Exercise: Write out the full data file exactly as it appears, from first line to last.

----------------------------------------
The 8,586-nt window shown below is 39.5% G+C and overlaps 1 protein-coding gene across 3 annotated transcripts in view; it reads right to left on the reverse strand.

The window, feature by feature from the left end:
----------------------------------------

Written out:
The 8,586-nt window shown below is 39.5% G+C and overlaps 1 protein-coding gene across 3 annotated transcripts in view; it reads right to left on the reverse strand.

The window, feature by feature from the left end: